This is a rare plant community in Pennsylvania that has an unusual array of species and is habitat for both rare and common species of plants and animals that reside nowhere else in Pennsylvania including pitcher-plant (Sarracenia purpurea), sundews (Drosera spp.), and the white-throated sparrow (Zonotrichia albicollis). This community provides wintering habitat for northern bird species of spruce forests and woodlands that migrate south during severe winters. Some rare species found in this community include heartleaf twayblade (Listera cordata), dwarf mistletoe (Arceuthobium pusillum), Labrador-tea (Rhododendron groenlandicum), bog sedge (Carex paupercula), few-flowered sedge (Carex pauciflora), Collin’s sedge (Carex collinsii), few-seeded sedge (Carex oligosperma), blackpoll warbler (Dendroica striata), bog copper butterfly (Lycaena epixanthe), and snowshoe hare (Lepus americanus). This community can provide archaeological/historical data on past climates and species as the acidic conditions prevent breakdown of pollen and plant residue in peat.
Black Spruce – Tamarack Woodlands are threatened by habitat alteration in the small watersheds they occupy, nutrient input from surrounding uplands, and alterations to the hydrologic regime (beaver dams, lowering or raising of water tables). Clearing and development of adjacent land can lead to an accumulation of run-off, pollution, and sedimentation. As global climate change progresses, many boreal characteristic species within this community type may be intolerable of increasing temperatures. Invasive exotic plant species are not likely to be a threat unless there is nutrient input from surrounding uplands. Spruce budworm (Choristoneura fumiferana) and exotic invasive insects that feed on conifers may be a threat. Where disturbances are unavoidable, the wetland should be monitored for changes in vegetation, especially invasive species.
In Pennsylvania, this community type is found in small watersheds on glacial deposits derived from sandstone and conglomerate as well as high-elevation wetlands of the Unglaciated Allegheny Plateau. These wetland communities depend on low availability of nutrients, minimal surface water and ground water inputs, and potentially cold temperatures. Development should be restricted to prevent alterations to the hydrologic and nutrient processes that drive this community.
A natural buffer around the wetland should be maintained in order to minimize nutrient runoff, pollution, and sedimentation. Since this community type is easily impacted by nutrient inputs, we would suggest a significant buffer between any logging operations or development and the wetland. Issues include the potential for soil erosion based on soil texture, condition of the adjacent vegetation (mature forests vs. early successional forests), and slope. As slope steepness increases the buffer should be extended. Impervious surfaces and compacted soils surrounding the wetland should be minimized to prevent surface runoff. Direct impacts and habitat alteration in the wetland should be avoided (e.g., roads, trails, filling of wetlands). Where impacts are necessary low-impact alternatives (e.g., elevated footpaths, boardwalks, bridges) are encouraged. Multiple high-quality examples of this type should come under conservation protection.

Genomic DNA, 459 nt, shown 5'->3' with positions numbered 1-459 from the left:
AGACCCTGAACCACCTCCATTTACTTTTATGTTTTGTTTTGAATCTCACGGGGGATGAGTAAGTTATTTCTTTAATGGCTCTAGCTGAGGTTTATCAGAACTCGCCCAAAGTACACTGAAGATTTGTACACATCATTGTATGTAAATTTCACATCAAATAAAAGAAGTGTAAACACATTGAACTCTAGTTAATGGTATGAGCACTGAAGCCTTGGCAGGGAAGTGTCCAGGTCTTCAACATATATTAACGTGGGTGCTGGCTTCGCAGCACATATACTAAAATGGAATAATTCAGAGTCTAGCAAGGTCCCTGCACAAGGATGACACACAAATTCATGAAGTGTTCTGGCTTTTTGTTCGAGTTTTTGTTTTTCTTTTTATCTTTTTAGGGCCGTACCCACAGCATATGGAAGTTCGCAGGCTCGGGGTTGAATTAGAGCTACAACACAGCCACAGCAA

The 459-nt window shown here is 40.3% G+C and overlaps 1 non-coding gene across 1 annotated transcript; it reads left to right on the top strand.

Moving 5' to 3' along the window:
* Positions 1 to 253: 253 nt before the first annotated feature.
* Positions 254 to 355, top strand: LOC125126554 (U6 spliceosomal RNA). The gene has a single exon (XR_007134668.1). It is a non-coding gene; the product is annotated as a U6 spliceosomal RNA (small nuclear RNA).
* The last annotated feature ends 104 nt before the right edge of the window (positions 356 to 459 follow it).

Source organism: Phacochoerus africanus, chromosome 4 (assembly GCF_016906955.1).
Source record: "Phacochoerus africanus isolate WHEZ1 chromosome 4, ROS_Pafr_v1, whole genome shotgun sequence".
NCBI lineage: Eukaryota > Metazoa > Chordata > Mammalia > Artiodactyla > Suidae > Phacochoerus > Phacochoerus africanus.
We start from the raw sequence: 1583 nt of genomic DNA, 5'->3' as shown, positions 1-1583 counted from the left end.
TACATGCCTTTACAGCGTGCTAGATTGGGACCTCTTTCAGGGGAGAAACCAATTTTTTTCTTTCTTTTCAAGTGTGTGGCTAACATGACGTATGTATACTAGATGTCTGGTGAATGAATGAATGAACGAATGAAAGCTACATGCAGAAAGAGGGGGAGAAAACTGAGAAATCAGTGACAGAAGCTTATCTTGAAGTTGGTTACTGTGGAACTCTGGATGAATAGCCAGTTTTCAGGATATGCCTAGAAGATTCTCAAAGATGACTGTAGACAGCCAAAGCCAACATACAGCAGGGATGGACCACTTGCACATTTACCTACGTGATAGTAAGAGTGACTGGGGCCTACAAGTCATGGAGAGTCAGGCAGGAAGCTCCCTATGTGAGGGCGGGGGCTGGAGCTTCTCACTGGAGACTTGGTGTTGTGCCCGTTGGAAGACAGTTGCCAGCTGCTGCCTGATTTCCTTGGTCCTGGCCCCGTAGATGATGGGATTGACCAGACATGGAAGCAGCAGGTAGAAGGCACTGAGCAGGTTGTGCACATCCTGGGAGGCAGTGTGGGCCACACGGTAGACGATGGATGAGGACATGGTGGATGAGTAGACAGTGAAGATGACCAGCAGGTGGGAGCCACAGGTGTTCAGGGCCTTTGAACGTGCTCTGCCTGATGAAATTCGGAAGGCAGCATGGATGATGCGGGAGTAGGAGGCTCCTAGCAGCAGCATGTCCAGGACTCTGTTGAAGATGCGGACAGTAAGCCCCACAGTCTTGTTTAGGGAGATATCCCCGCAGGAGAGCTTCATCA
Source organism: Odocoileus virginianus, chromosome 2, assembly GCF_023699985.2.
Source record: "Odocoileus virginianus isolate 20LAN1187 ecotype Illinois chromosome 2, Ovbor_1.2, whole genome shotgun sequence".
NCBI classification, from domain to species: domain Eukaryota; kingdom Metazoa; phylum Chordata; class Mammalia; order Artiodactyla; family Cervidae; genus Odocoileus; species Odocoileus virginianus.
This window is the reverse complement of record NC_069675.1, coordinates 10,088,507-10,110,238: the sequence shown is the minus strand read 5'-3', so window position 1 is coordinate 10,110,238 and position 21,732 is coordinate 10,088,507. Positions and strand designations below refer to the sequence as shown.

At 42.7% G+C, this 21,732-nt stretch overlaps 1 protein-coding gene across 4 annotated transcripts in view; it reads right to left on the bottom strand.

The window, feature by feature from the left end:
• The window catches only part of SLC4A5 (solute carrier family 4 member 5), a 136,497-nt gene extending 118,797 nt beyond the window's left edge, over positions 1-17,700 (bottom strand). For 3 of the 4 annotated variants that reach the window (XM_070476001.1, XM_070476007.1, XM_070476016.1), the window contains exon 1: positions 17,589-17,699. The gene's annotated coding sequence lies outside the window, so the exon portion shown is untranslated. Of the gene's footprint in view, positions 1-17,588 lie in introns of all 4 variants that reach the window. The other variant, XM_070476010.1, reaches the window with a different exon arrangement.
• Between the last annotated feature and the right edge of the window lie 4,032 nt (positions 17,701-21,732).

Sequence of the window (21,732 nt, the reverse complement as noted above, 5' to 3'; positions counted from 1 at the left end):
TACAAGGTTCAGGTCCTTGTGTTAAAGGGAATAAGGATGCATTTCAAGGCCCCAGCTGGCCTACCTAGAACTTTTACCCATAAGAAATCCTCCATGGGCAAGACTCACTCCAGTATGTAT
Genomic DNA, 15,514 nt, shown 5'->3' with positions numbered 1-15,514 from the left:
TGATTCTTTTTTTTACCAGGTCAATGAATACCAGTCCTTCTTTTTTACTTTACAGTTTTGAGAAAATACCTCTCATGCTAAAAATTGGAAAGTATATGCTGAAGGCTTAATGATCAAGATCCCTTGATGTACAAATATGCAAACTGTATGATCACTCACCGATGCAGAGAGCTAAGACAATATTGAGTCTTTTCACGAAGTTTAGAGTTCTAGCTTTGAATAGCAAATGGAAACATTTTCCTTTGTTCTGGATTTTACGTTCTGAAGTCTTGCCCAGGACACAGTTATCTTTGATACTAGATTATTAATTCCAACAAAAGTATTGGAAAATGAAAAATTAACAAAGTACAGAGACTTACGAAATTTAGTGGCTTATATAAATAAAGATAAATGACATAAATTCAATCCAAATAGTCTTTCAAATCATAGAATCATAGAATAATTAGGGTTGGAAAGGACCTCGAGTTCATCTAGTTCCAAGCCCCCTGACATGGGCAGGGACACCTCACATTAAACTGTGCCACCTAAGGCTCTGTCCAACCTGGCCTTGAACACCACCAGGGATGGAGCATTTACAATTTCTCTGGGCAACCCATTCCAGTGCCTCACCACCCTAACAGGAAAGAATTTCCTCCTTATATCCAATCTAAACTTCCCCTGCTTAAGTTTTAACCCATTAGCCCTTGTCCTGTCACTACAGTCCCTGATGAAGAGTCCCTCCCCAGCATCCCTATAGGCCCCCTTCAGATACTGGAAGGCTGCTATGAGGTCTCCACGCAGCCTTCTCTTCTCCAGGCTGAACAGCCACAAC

Variations may occur at eco-regional levels. There is a need to collect community plot data to characterize variations of this community to assist further classification. It is possible that this and other conifer wetland types were never logged. Knowing tree age and wetland history will provide information on the natural successional trajectory of this wetland as well as the vegetation and landscape of Pennsylvania prior to large-scale development. With potential global climate change, this community type is likely to be impacted. Occurrences of this community should be monitored for impacts such as changes in the health of the associated species and whether species composition shifts with the climate to determine if this community will persist in Pennsylvania.
The relative trend for this community is likely declining in the short term due to flooding from beaver activity. If natural succession is allowed to continue, many of these flooded occurrences will recover over time if potential global climate change does not prevent recovery.
Black Spruce – Tamarack Woodlands were probably more common in the northeast at one time but declined due to wetland draining for peat excavation, which was often followed by flooding for recreation. This type of alteration no longer occurs. Potential global climate change may be the biggest threat to this community type in Pennsylvania. Black spruce may also be under threat from spruce budworm and exotic pests.
Glaciated Northeast, Glaciated Northwest, Pocono Plateau, Unglaciated Allegheny Plateau
New Brunswick south to Pennsylvania and New Jersey
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Davis T. 2022. Pennsylvania Natural Heritage Program. Black Spruce – Tamarack Palustrine Woodland Factsheet. Available from: https://naturalheritage.state.pa.us/Community.aspx?=16050 Date Accessed: November 26, 2022